Although the third and seventh of the chord are always determined by the symbols shown above, the fifth, ninth, eleventh and thirteenth may all be chromatically altered by accidentals (the root cannot be so altered without changing the name of the chord, while the third cannot be altered without altering the chord's quality). These are noted alongside the element to be altered. Accidentals are most often used in conjunction with dominant seventh chords. "Altered" dominant seventh chords (C7alt) may have a flat ninth, a sharp ninth, a diminished fifth or an augmented fifth (see Levine's Jazz Theory). Some write this as C7+9, which assumes also the flat ninth, diminished fifth and augmented fifth (see Aebersold's Scale Syllabus). The augmented ninth is often referred to in blues and jazz as a blue note, being enharmonically equivalent to the flat third or tenth. When superscripted numerals are used the different numbers may be listed horizontally (as shown) or else vertically.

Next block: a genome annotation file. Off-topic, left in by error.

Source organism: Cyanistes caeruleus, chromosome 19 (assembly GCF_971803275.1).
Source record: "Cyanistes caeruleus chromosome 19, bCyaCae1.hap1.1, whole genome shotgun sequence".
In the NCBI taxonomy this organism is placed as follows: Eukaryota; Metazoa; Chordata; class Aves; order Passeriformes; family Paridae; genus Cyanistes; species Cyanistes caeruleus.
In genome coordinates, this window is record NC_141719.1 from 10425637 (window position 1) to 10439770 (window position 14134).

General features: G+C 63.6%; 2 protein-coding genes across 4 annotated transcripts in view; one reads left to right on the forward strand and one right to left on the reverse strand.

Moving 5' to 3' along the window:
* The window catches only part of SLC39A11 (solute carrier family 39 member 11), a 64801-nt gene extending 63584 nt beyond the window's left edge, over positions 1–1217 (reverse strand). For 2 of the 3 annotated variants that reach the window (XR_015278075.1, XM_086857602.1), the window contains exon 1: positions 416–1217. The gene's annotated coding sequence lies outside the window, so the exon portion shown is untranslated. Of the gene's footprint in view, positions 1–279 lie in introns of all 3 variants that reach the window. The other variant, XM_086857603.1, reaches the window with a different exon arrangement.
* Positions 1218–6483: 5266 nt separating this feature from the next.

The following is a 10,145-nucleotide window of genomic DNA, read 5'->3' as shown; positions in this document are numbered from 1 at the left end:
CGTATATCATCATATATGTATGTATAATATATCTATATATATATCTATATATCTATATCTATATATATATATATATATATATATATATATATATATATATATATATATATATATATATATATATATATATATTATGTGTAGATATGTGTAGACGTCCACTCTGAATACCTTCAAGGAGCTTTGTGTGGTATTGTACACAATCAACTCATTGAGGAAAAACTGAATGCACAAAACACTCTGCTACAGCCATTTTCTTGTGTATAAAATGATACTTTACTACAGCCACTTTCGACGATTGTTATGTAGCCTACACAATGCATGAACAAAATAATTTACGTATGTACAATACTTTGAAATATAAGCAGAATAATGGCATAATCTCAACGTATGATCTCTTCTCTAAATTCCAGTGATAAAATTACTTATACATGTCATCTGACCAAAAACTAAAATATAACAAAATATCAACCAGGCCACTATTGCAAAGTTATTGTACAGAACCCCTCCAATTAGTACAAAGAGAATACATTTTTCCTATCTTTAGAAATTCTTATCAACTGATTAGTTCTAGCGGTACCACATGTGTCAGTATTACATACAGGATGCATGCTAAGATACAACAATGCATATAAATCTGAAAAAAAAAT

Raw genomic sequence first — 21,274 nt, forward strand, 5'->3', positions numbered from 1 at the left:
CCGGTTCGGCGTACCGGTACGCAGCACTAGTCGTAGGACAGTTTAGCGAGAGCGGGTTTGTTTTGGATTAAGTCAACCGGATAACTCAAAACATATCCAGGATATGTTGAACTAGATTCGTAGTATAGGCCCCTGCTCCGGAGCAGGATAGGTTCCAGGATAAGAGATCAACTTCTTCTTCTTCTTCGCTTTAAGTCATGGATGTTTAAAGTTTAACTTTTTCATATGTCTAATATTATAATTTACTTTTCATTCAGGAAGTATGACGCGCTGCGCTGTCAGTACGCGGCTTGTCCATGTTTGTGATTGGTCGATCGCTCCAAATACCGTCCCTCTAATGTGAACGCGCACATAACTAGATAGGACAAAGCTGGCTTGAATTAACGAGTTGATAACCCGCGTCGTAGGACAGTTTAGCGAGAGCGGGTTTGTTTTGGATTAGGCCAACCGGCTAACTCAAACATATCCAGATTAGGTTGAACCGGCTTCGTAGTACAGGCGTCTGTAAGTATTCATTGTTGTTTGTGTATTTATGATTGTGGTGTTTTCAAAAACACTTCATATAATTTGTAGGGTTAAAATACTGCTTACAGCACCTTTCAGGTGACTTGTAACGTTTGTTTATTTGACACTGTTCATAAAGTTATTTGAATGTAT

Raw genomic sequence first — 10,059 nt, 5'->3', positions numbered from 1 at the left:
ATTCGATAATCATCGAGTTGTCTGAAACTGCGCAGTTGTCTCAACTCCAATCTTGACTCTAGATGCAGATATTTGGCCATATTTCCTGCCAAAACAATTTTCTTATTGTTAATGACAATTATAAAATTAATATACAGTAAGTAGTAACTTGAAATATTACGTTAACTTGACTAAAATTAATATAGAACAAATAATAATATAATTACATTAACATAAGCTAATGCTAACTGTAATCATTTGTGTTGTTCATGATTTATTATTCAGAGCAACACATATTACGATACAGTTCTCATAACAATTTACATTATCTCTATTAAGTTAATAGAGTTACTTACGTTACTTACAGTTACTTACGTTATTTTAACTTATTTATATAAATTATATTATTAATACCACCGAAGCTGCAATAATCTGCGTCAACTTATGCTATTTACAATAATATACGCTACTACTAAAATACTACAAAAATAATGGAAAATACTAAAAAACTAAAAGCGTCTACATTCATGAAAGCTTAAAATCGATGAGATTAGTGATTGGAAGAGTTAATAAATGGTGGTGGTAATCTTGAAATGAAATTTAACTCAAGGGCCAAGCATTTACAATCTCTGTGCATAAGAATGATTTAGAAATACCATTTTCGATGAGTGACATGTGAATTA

An added tone chord is a triad chord with an added, non-tertian note, such as the commonly added sixth as well as chords with an added second (ninth) or fourth (eleventh) or a combination of the three. These chords do not include "intervening" thirds as in an extended chord. Added chords can also have variations. Thus madd9, m4 and m6 are minor triads with extended notes.
Added-sixth chords can be considered as belonging to either of two separate groups; chords that contain the sixth (from the root) as a chord member—a note separated by the interval of a sixth from the chord's root—and inverted chords in which the interval of a sixth appears above a bass note that is not the root.
The major sixth chord (also called, sixth or added sixth with the chord notation 6, e.g., "C6") is by far the most common type of sixth chord of the first group. It comprises a major triad with the added major sixth above the root, common in popular music. For example, the chord C6 contains the notes C-E-G-A. The minor sixth chord (min6 or m6, e.g., "Cm6") is a minor triad with the same added note. For example, the chord Cmin6 contains the notes C-E♭-G-A. In chord notation, the sixth of either chord is always assumed to be a major sixth rather than a minor sixth, however a minor sixth interval may be indicated in the notation as, for example, "Cm(m6)", or Cmm6.